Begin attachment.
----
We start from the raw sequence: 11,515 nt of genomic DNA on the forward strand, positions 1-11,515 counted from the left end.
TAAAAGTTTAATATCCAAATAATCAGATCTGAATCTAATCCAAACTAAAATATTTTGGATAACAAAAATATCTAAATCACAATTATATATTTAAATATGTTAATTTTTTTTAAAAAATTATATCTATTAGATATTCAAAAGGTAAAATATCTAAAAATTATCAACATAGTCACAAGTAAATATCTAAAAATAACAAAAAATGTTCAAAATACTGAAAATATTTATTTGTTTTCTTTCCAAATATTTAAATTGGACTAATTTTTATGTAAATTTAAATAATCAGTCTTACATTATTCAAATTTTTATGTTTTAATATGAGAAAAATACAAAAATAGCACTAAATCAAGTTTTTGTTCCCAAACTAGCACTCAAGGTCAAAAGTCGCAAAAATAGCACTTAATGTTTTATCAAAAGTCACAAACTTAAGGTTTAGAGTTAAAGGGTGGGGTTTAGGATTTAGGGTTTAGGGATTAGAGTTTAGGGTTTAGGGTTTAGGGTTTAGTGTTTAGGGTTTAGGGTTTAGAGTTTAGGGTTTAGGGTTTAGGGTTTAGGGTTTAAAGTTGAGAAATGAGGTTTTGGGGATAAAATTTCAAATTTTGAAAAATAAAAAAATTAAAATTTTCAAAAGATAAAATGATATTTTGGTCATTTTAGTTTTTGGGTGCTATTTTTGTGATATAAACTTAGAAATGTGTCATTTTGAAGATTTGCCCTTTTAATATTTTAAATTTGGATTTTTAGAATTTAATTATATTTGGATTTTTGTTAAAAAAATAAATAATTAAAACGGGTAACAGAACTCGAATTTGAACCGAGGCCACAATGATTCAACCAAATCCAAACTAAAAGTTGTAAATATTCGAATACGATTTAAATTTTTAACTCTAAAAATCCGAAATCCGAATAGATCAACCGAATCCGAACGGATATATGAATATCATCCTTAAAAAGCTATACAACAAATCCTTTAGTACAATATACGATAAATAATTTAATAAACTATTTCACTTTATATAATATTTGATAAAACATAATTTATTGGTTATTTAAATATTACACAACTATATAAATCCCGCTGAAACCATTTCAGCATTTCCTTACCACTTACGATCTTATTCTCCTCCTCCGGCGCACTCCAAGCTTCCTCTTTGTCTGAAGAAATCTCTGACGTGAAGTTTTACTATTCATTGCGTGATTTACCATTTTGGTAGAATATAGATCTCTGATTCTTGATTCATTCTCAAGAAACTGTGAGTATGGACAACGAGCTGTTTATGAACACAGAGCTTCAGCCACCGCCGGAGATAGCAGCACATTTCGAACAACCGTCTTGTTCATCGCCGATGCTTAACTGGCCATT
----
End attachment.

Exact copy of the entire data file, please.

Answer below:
We start from the raw sequence: 11,515 nt of genomic DNA on the forward strand, positions 1-11,515 counted from the left end.
TAAAAGTTTAATATCCAAATAATCAGATCTGAATCTAATCCAAACTAAAATATTTTGGATAACAAAAATATCTAAATCACAATTATATATTTAAATATGTTAATTTTTTTTAAAAAATTATATCTATTAGATATTCAAAAGGTAAAATATCTAAAAATTATCAACATAGTCACAAGTAAATATCTAAAAATAACAAAAAATGTTCAAAATACTGAAAATATTTATTTGTTTTCTTTCCAAATATTTAAATTGGACTAATTTTTATGTAAATTTAAATAATCAGTCTTACATTATTCAAATTTTTATGTTTTAATATGAGAAAAATACAAAAATAGCACTAAATCAAGTTTTTGTTCCCAAACTAGCACTCAAGGTCAAAAGTCGCAAAAATAGCACTTAATGTTTTATCAAAAGTCACAAACTTAAGGTTTAGAGTTAAAGGGTGGGGTTTAGGATTTAGGGTTTAGGGATTAGAGTTTAGGGTTTAGGGTTTAGGGTTTAGTGTTTAGGGTTTAGGGTTTAGAGTTTAGGGTTTAGGGTTTAGGGTTTAGGGTTTAAAGTTGAGAAATGAGGTTTTGGGGATAAAATTTCAAATTTTGAAAAATAAAAAAATTAAAATTTTCAAAAGATAAAATGATATTTTGGTCATTTTAGTTTTTGGGTGCTATTTTTGTGATATAAACTTAGAAATGTGTCATTTTGAAGATTTGCCCTTTTAATATTTTAAATTTGGATTTTTAGAATTTAATTATATTTGGATTTTTGTTAAAAAAATAAATAATTAAAACGGGTAACAGAACTCGAATTTGAACCGAGGCCACAATGATTCAACCAAATCCAAACTAAAAGTTGTAAATATTCGAATACGATTTAAATTTTTAACTCTAAAAATCCGAAATCCGAATAGATCAACCGAATCCGAACGGATATATGAATATCATCCTTAAAAAGCTATACAACAAATCCTTTAGTACAATATACGATAAATAATTTAATAAACTATTTCACTTTATATAATATTTGATAAAACATAATTTATTGGTTATTTAAATATTACACAACTATATAAATCCCGCTGAAACCATTTCAGCATTTCCTTACCACTTACGATCTTATTCTCCTCCTCCGGCGCACTCCAAGCTTCCTCTTTGTCTGAAGAAATCTCTGACGTGAAGTTTTACTATTCATTGCGTGATTTACCATTTTGGTAGAATATAGATCTCTGATTCTTGATTCATTCTCAAGAAACTGTGAGTATGGACAACGAGCTGTTTATGAACACAGAGCTTCAGCCACCGCCGGAGATAGCAGCACATTTCGAACAACCGTCTTGTTCATCGCCGATGCTTAACTGGCCATT